Don’t be the game jam idea person. A guide how non-coders and non-artists can become the most important member of a team.

First of all, let me start out, that every game requires some sort of idea or plan behind it, and this is by no means denouncing the concept or practice of planning.

This is about the single, seemingly revolutionary idea with no execution behind it. Just a concept. The big idea that’s going to make you rich. And famous. I’m doing this post a little bit over a week before the Finnish Game Jam, which is a part of the Global Game Jam.  The reason behind it is, that none of you jammers should be ‘the idea guy’. By doing that, you are very likely to be the weakest link of the chain and even worse, undermining your own experience, passions and skillset.

You can’t code, fine. Nearly everyone on a jam site can, so that shouldn’t be a problem. You can’t do art or model anything, fine. There are artists present on site too. Before you start thinking that you are useless, bear in mind, that every single of the absolute worst games have two things in common. They have both graphics and code in them. Even text adventures, because typefaces are graphics. You are useless, of course, if you take the role of the idea person. However, you can make yourself the most valuable asset of the team with the following roles, which require no specialized skills. Only hard work and the harder you work, the more essential you will be in the success of the group. These are ordered by the combination of least specialized skill required and most important to hardest and least important.

  • Uploading the project files and setting up the project page on the global game jam site. Devs will be too busy to do this, and this is where many lose the final, very valuable hours.
  • Marketing in social media, setting up accounts for the game and posting them across different medias, which is absolutely essential in discoverability. Spamming like a mf, doing live streams, asking devs for screenshots and taking photos of them.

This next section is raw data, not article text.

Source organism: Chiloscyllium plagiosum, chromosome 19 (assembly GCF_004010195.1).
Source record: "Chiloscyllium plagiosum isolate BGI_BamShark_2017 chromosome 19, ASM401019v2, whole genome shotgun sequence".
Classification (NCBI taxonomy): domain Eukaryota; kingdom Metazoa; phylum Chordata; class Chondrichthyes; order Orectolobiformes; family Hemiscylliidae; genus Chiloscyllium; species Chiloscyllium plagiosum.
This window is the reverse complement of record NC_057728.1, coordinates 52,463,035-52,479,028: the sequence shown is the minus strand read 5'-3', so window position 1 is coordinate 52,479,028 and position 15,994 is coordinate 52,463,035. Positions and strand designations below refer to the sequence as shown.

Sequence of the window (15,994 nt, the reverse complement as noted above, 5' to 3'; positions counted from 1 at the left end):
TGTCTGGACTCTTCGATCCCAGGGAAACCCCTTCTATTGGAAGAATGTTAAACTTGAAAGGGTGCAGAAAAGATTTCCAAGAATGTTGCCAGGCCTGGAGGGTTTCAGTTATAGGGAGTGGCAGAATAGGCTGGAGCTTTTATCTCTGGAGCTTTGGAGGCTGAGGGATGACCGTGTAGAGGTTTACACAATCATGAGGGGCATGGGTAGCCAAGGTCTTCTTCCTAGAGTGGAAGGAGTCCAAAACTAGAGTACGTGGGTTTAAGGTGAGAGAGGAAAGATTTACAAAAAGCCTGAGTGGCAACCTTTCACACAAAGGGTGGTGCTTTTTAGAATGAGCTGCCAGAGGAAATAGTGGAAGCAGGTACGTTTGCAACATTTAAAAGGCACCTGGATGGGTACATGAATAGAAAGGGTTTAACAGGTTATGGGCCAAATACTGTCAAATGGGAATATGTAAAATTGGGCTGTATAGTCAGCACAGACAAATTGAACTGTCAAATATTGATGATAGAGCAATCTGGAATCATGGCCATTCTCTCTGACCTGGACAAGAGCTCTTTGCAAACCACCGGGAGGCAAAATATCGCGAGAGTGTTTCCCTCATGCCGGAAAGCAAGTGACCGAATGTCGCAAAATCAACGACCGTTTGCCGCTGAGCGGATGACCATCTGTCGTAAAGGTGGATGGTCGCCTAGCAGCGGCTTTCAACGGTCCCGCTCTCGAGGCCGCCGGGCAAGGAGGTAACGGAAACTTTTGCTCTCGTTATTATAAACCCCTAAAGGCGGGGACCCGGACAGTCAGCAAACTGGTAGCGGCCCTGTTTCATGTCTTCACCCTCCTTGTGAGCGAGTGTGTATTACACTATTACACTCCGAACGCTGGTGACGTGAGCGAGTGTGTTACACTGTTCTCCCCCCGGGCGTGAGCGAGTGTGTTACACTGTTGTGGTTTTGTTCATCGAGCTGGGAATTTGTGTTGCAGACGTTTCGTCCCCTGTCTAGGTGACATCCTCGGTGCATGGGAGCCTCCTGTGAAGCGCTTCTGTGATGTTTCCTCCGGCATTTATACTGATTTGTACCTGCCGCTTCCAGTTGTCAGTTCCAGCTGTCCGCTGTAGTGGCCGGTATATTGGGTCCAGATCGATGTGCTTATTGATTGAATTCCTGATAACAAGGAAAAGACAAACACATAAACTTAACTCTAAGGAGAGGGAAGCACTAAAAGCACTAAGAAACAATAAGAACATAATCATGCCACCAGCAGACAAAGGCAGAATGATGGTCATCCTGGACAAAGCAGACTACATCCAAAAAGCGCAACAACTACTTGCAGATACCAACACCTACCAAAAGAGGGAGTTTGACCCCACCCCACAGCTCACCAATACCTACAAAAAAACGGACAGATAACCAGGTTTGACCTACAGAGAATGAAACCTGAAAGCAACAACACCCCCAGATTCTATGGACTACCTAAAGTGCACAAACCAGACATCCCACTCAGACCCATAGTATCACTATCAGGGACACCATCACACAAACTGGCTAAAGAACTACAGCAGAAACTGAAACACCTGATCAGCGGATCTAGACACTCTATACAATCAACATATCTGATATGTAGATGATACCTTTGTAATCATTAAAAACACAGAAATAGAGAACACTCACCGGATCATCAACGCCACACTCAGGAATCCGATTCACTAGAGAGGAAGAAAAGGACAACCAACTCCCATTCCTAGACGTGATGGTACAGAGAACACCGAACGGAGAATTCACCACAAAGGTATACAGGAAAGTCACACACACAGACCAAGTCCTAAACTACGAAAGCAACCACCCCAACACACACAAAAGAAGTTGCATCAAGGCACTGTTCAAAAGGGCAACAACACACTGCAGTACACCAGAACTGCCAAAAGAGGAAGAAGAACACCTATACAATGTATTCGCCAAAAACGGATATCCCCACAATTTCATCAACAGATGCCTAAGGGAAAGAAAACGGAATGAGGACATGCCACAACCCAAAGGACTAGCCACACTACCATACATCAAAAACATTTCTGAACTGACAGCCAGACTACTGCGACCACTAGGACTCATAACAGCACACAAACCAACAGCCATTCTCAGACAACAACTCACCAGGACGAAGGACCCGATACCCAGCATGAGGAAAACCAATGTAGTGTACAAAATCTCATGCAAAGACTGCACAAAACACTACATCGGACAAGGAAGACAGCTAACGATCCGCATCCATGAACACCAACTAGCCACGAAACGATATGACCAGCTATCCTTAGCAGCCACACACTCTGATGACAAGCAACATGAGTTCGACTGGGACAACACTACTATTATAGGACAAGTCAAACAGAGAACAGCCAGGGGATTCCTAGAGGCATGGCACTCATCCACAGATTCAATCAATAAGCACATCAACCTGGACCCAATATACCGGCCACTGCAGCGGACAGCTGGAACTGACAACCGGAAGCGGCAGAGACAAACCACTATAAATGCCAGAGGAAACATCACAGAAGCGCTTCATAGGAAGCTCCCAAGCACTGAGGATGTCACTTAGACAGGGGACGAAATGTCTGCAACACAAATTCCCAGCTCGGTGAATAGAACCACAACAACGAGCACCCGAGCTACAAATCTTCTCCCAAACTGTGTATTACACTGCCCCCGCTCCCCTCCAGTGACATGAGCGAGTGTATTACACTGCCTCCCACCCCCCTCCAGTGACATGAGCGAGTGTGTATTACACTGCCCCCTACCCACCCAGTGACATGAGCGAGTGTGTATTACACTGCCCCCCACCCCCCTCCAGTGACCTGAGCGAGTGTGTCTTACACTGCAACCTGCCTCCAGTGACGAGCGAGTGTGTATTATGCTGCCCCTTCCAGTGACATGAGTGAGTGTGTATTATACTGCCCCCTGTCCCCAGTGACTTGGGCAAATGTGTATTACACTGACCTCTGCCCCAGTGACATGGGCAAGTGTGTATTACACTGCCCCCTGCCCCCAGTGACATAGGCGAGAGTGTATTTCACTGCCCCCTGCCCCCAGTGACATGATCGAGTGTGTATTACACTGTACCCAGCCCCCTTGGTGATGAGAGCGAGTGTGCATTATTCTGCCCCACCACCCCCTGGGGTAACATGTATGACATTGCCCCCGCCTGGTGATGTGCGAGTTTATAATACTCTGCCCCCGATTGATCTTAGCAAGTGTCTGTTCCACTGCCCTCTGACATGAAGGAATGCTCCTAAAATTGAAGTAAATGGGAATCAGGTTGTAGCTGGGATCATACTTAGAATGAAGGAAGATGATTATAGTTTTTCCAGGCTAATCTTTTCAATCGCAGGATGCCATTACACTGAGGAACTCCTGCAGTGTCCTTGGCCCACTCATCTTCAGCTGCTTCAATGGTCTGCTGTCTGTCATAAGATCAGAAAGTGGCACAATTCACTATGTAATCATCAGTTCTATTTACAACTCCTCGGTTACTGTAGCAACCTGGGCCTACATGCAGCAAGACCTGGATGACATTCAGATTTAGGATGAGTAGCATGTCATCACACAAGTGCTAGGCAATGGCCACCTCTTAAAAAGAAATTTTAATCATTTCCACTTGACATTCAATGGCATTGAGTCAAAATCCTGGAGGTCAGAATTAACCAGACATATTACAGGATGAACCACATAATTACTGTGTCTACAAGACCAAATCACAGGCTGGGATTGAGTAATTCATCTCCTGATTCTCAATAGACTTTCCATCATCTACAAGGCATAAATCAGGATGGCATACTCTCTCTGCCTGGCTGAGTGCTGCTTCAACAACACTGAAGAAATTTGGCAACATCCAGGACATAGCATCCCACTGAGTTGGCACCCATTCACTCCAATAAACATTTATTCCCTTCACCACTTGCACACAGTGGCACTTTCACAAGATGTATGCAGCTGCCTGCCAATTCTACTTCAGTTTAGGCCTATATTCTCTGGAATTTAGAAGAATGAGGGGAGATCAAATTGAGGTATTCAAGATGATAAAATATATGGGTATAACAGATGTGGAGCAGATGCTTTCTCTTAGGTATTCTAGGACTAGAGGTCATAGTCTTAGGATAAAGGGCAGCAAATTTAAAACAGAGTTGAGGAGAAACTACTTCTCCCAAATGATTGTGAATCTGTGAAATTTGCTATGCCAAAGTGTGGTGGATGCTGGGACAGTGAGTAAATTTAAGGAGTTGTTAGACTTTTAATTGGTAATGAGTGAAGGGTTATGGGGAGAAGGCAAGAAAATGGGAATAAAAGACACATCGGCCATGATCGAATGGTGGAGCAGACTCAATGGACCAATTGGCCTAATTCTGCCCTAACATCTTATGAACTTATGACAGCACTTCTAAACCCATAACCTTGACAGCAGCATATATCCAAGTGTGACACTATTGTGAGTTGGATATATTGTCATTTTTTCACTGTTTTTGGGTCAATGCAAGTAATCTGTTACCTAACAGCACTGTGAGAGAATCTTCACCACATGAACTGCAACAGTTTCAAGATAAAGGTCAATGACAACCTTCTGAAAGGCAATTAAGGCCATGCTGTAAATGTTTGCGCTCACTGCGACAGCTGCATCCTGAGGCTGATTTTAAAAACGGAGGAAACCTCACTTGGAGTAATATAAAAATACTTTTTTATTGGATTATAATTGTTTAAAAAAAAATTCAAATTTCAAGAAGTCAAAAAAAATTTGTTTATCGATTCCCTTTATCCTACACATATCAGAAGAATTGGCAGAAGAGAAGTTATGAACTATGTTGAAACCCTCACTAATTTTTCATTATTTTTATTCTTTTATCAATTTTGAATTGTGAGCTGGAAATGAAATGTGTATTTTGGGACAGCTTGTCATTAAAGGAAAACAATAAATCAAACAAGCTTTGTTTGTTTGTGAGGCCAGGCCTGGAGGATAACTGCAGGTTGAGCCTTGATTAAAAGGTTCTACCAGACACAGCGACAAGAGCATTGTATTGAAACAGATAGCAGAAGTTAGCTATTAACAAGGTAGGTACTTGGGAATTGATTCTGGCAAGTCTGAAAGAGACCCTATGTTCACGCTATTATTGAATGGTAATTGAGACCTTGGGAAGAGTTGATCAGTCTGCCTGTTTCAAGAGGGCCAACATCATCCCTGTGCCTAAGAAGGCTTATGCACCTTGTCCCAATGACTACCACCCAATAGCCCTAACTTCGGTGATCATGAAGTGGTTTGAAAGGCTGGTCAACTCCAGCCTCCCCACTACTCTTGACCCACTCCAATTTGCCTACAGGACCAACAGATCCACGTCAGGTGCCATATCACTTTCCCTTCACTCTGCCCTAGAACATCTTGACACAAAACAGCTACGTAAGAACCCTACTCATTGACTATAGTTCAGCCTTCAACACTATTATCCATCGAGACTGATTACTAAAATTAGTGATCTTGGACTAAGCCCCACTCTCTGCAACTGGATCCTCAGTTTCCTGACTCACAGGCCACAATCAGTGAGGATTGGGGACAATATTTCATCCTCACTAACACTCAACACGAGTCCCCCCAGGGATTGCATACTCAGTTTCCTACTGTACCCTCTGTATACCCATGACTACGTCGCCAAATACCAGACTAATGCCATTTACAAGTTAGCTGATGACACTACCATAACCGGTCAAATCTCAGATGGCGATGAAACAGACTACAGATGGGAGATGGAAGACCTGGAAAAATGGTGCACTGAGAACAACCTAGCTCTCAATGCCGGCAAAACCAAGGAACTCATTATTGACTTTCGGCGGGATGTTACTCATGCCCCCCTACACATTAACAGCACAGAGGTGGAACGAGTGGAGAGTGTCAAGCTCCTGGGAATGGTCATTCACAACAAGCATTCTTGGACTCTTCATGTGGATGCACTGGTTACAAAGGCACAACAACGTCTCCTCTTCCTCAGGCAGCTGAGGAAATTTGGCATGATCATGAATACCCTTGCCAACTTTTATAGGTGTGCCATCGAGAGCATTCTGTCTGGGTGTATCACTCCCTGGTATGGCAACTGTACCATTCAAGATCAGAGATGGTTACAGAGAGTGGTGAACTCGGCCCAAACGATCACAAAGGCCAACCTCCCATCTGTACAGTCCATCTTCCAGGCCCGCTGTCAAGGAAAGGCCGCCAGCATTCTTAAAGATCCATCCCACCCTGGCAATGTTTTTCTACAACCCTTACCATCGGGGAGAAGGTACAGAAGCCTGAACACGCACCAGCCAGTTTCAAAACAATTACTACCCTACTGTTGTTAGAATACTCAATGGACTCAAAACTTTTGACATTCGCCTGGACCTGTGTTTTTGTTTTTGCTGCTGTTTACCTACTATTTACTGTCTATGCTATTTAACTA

• LUDUM DARE SPECIFIC. Playing and rating other people’s games. This will raise your game’s discoverability and grant it more ratings, pushing it up on the list. Without being discovered, you won’t get enough ratings for the jam.
  • Finding open source art and audio assets on the internet. Googling stuff. You don’t need to create all art.
  • Play testing. Play the game, give feedback how it works and how it doesn’t work.
  • Foley audio. Especially on Ludum Dare. Take your smart phone and record footstep. Edit on Audacity, or let the devs edit it.
  • Managing the team git/dropbox/source control.
  • Creating generated 3d art on tools such as Makehuman and Tree It.
  • Writing. Every game needs a script. If you have some background in writing, this is a good position to be in.
  • Music. If you play an instrument, you can do music. Record with your smart phone.

But why not be the idea person? Well. The developers will be very busy working on the idea which the team comes up, so being the idea person very likely makes you ‘that guy’ and by ‘that guy’ I mean the person who is constantly derailing and interrupting the busiest members of the team and slowing down progress while contributing absolutely nothing to the process.

Happy jamming, y’all and see you at the FGJ Vaasa next week.

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2 thoughts on “Don’t be the game jam idea person. A guide how non-coders and non-artists can become the most important member of a team.

    1. Sound design was a pretty hard one on this, because it is obviously very important and also very difficult, which placed it in the mid section of the list (higher for importance and lower for difficulty). Why it makes the list is because of a few reasons, first, is the relatively low entry point how to make passable content in a say, prototype or a jam game.

      The second reason is, that I am a hobbyist sound designer myself and own a somewhat adequate amount of recording equipment for a one man indie studio. Sound design is also heaviest in requiring specialized equipment. I am very, very far from a professional, though, but in most cases I’m the most experienced and skilled sound designer at my jam site, because sound designers very rarely do jams and there are at best only one present. Also mentioned in the list are music, marketing and writing which each are very high profile game development careers, but this article is written in a jam context, not a ‘forming a startup’ context.

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